Organic Sri Lanka Cardamom – Ceylon Cardamom
Cardamom is an essential spice used in many dishes around the world. But not all cardamom is created equal. Sri Lankan cardamom, also known as Ceylon cardamom, is widely considered to be superior to cardamom from other countries. Here are some of the many reasons why Organic Sri Lankan cardamom is the best choice for those seeking high-quality cardamom.
Origin and Climate for Organic Sri Lanka Cardamom
Sri Lanka is a small island nation in the Indian Ocean with a tropical climate, ideal for growing spices. Cardamom was introduced to Sri Lanka by Arab traders in the 12th century and has been cultivated in the country for centuries. Today, Sri Lanka is one of the top producers of high-quality cardamom in the world.
Three types of Cardamom are found in Sri Lanka and they’re categorized based on the shape of the inflorescence.
- Malabar – Inflorescence is prostrate
- Mysore – Inflorescence is vertical
- Vazhukka- Inflorescence is inclined
Unique Flavor Profile
Sri Lankan cardamom has a unique flavor profile that sets it apart from other types of cardamom. It is known for its intense aroma, bold flavor, and subtle sweetness. Sri Lankan cardamom has a high essential oil content, which contributes to its distinctive flavor and aroma.
Quality Standards and Regulations
Sri Lanka has strict quality standards and regulations in place for its cardamom industry. The country’s cardamom is certified organic, which means that it is grown without the use of synthetic pesticides and fertilizers. This ensures that the cardamom is free from harmful chemicals and is safe for consumption.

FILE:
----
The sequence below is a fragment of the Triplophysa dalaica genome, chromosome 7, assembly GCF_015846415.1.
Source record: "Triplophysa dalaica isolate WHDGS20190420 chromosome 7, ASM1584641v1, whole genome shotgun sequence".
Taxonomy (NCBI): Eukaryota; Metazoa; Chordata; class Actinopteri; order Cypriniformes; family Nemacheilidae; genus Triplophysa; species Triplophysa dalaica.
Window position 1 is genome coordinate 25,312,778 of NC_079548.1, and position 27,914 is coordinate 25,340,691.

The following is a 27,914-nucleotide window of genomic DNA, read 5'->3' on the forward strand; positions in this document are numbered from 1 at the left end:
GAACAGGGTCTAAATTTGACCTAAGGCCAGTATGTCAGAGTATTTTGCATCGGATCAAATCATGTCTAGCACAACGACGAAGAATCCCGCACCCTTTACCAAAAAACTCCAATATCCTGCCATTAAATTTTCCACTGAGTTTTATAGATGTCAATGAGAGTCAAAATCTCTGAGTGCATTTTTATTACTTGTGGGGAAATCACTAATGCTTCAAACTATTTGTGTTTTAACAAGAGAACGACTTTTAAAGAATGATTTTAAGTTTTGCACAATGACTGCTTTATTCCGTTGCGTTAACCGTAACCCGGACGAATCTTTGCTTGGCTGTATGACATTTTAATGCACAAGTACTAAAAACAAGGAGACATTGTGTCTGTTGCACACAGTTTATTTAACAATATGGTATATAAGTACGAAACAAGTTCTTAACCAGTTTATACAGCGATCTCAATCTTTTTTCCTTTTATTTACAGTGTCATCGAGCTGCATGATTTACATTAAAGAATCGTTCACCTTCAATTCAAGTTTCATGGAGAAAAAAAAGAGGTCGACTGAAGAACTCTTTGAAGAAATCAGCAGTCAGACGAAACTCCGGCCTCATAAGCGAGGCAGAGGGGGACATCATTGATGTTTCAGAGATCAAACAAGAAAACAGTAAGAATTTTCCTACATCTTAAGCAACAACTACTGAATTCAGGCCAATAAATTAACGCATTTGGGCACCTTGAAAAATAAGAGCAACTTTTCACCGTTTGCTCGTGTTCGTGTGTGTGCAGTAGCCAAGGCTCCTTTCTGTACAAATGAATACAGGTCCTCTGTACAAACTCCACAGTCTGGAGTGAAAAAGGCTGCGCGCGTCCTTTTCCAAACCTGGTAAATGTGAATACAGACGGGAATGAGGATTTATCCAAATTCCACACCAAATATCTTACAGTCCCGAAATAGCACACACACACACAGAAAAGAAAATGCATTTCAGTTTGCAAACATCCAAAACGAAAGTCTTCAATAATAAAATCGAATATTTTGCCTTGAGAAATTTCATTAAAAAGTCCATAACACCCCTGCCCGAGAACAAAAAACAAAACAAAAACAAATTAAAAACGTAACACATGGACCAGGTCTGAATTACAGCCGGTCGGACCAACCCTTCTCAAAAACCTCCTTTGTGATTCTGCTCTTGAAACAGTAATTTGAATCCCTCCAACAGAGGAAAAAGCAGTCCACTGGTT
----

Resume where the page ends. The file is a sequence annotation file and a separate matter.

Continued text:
Research has shown that Sri Lankan cardamom contains higher levels of essential oils compared to other types of cardamom. Essential oils are responsible for the unique flavor and aroma of cardamom, making Sri Lankan cardamom a top choice for those seeking high-quality cardamom.
In a study conducted by the Industrial Technology Institute of Sri Lanka, it was found that Sri Lankan cardamom had significantly higher levels of essential oils compared to Indian and Guatemalan cardamom. The study also found that Sri Lankan cardamom had a superior flavor profile and was preferred by consumers.
How Cardamom is used
- Used as a spice in various cuisines around the world, particularly in Indian, Middle Eastern, and Scandinavian cuisine
- Added to coffee or tea to enhance flavor
- Used to flavor baked goods such as cookies, cakes, and breads
- Added to spice blends such as garam masala and ras el hanout
- Used to flavor rice dishes such as biryani and pulao
- Used in savory dishes such as curries, stews, and soups
- Chewing on cardamom pods can freshen breath and aid digestion
- Ground cardamom is sometimes used as a natural remedy for bad breath or as a mouthwash
- Used in traditional Ayurvedic medicine to aid digestion and as a natural remedy for respiratory issues
- Used in perfumes and fragrances for its sweet, spicy scent.